Improving Outcomes in Pharmacotherapy of Social Phobia

This study will compare the usefulness of three different medication strategies for treating individuals with social anxiety disorder who have not responded well to an established treatment (i.e., the medication sertraline, also known as Zoloft). Each of these three medication strategies involve taking a medication that is currently marketed for anxiety and approved by the U.S. Food and Drug Administration (FDA) for sale for the treatment of anxiety.

 

The study is a two-phase, 23-week research study in which subjects who remain symptomatic at the end of one phase enter into the next. In Phase I, all subjects receive sertraline (Zoloft) for 10 weeks. Subjects who remain symptomatic will enter Phase II, in which subjects will be randomly assigned (there will be a one-in-three chance of being assigned to each group) to either keep taking sertraline, switch to taking sertraline and clonazepam, or switch to taking only venlafaxine extended-release for the remaining 12 weeks of the study. At the end of the study, you will enter follow-up care with the study doctor.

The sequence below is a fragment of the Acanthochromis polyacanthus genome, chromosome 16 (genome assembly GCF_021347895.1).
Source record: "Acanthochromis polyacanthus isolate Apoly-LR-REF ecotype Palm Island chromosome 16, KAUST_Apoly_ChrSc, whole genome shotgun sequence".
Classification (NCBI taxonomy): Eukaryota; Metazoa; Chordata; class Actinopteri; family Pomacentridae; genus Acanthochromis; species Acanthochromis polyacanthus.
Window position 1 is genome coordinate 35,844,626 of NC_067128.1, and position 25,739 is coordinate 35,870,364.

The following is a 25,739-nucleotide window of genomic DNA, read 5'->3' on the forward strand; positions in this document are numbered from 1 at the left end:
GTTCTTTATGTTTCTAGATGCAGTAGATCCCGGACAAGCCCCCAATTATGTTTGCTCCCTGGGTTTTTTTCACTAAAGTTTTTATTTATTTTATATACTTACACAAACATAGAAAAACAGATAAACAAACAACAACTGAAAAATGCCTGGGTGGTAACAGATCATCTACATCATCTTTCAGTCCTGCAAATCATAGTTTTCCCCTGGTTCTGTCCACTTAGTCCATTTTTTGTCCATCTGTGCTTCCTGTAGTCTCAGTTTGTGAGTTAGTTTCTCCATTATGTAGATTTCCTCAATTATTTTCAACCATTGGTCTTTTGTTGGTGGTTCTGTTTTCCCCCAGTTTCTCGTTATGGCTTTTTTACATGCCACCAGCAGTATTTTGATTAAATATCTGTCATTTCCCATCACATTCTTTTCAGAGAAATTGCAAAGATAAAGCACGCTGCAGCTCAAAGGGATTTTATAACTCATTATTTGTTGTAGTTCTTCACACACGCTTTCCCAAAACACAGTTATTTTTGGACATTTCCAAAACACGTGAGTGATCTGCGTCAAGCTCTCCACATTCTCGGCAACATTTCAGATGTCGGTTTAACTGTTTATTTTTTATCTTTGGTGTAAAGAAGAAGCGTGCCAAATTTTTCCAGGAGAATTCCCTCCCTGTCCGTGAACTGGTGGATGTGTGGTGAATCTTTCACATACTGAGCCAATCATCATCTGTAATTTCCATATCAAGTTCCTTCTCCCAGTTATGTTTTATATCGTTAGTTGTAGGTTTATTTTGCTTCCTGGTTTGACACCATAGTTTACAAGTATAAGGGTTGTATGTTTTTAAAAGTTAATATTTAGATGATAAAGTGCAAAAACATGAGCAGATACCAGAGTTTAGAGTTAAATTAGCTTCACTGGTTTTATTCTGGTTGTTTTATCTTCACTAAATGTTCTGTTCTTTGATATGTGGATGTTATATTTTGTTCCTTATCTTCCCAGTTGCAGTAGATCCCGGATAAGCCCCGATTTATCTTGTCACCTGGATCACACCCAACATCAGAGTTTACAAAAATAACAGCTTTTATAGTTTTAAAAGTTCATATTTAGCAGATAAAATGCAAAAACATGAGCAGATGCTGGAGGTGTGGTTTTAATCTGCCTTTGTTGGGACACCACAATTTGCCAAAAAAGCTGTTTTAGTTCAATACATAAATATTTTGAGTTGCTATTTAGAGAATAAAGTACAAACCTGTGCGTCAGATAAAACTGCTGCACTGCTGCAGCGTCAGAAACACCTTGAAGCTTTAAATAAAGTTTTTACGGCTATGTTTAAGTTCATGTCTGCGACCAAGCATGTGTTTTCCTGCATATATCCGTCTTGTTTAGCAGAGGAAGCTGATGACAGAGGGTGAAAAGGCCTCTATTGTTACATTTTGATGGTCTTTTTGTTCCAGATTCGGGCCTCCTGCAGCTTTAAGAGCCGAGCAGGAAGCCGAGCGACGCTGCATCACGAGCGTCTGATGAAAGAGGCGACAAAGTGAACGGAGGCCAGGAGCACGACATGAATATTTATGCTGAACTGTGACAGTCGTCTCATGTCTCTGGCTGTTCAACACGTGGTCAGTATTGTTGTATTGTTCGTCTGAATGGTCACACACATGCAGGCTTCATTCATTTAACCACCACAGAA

Organization: 
University of California, San Diego
Principal Investigator: 
Murray Stein, MD, MPH
Eligibility Criteria: 
  • Male or female outpatients 18 years or older with a primary diagnosis of generalized social anxiety disorder (as determined by the psychiatrists who conduct our initial screening process).
  • Physical examination, electrocardiogram, and laboratory findings without clinically significant abnormalities.
  • Willingness and ability to comply with the requirements of the study protocol.
Exclusion Criteria: 

Those taking other psychotrophic medications are excluded.

Contact: 
Anxiety & Traumatic Stress Disorders Research Program, 1-877-UCSD-SHY or veryshy@ucsd.edu
Location: 
San Diego, CA
State: 
California

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ADAA is a national nonprofit organization dedicated to the prevention, treatment, and cure of anxiety, OCD, PTSD, depression, and related disorders and to improving the lives of all people who suffer from them.